Actually, there is no relationship between PRWeek — and writers who change lives. But I’ll touch on both topics in the next few paragraphs. What got me thinking about this during my run this morning were two things: the contest PRWeek is holding to recognize (I guess) the most popular/important PR blog and the death Sunday of Aleksandr Solzhenitsyn.
Here’s the blurb about the PRWeek contest:
As part of its 10th anniversary celebration, PRWeek is honoring one of the most important technological advancements in content distribution of the past 10 years: the blog. The celebration comes by way of a competition between 32 blogs selected by PRWeek staff and others in the industry. The tournament will take place over five weeks. To view all participants, including the current matchups, click here.
That’s neat. Some promotion for the A-list bloggers — and a way for PRWeek to reach potential readers throughout the blogosphere. We take ourselves way too seriously in public relations. So I hope this contest is a way to have some fun while giving a boost to those who take the time to write about public relations and other matters. I think sharing views and insights with each other is important, actually.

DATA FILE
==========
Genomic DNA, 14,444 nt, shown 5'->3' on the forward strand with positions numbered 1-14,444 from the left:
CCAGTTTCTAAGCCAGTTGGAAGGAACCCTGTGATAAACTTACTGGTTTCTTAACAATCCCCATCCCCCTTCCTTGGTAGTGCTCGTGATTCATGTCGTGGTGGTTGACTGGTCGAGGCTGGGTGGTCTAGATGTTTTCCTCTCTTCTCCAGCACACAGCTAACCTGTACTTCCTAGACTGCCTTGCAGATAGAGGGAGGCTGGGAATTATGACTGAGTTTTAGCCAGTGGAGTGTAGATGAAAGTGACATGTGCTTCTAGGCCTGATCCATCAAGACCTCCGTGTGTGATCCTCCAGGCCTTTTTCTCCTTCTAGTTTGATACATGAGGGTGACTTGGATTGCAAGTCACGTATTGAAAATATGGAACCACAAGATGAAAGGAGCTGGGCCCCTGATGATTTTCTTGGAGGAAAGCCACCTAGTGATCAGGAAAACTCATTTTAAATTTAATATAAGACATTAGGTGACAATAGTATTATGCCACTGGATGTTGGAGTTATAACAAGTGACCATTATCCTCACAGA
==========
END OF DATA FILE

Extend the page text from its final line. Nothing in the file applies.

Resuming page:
And I also think that the PRWeek contest could be an opportunity to look at the role of blogging in public relations — and its importance to journalism and communication in general. I started writing this blog with the idea that it was a way to share my views — and also to discuss topics with others. Gee. Dare I say it: a conversation. That hasn’t been the case here certainly. And I see very little of that on public relations blogs or others. Comments? Yeah. Some blogs generate more than others. But conversations. In some cases yes. For most, no. Maybe I don’t read enough of the A-list PR blogs.
Yet blogging is — IMO — basically another form of one-way communication. It gives a lot of people like me the opportunity to step up on the soapbox. But I don’t think it is really a conversation unless someone says something back to me — then me to them, on and on. That’s certainly the case on most newspaper blogs (read some on The New York Times, for example) or sites like The Huffington Post. A writer posts a story — and readers jump in with comments. But no conversation.
Here’s a link to segment on a recent “Root of all Evil” — where Lewis Black and others debated which is more evil: Ultimate Fighting or Blogging. The segment looks at what would have happened to the Declaration of Independence if it had contained a comments page. Go the the site and click on the link: Ultimate Fighters vs. Bloggers — Oswalt on Bloggers. It’s a hoot. Also true, unfortunately.
And then there is Solzhenitsyn. He changed lives. And he did it the old-fashioned way. With pen and paper. If you don’t read anything else today, or this week, read this article by Anne Applebaum in Slate: “How Aleksandr Solzhenitsyn’s The Gulag Archipelago Changed the World.”
OK. Let’s see — “As part of its 10th anniversary celebration, PRWeek is honoring one of the most important technological advancements in content distribution of the past 10 years: the blog.”
Technological advancement. Yes. Changing the world? Well, maybe one day. But you have to have something to say. And if we are selling blogging as being part of a conversation, then shouldn’t we, ah, talk?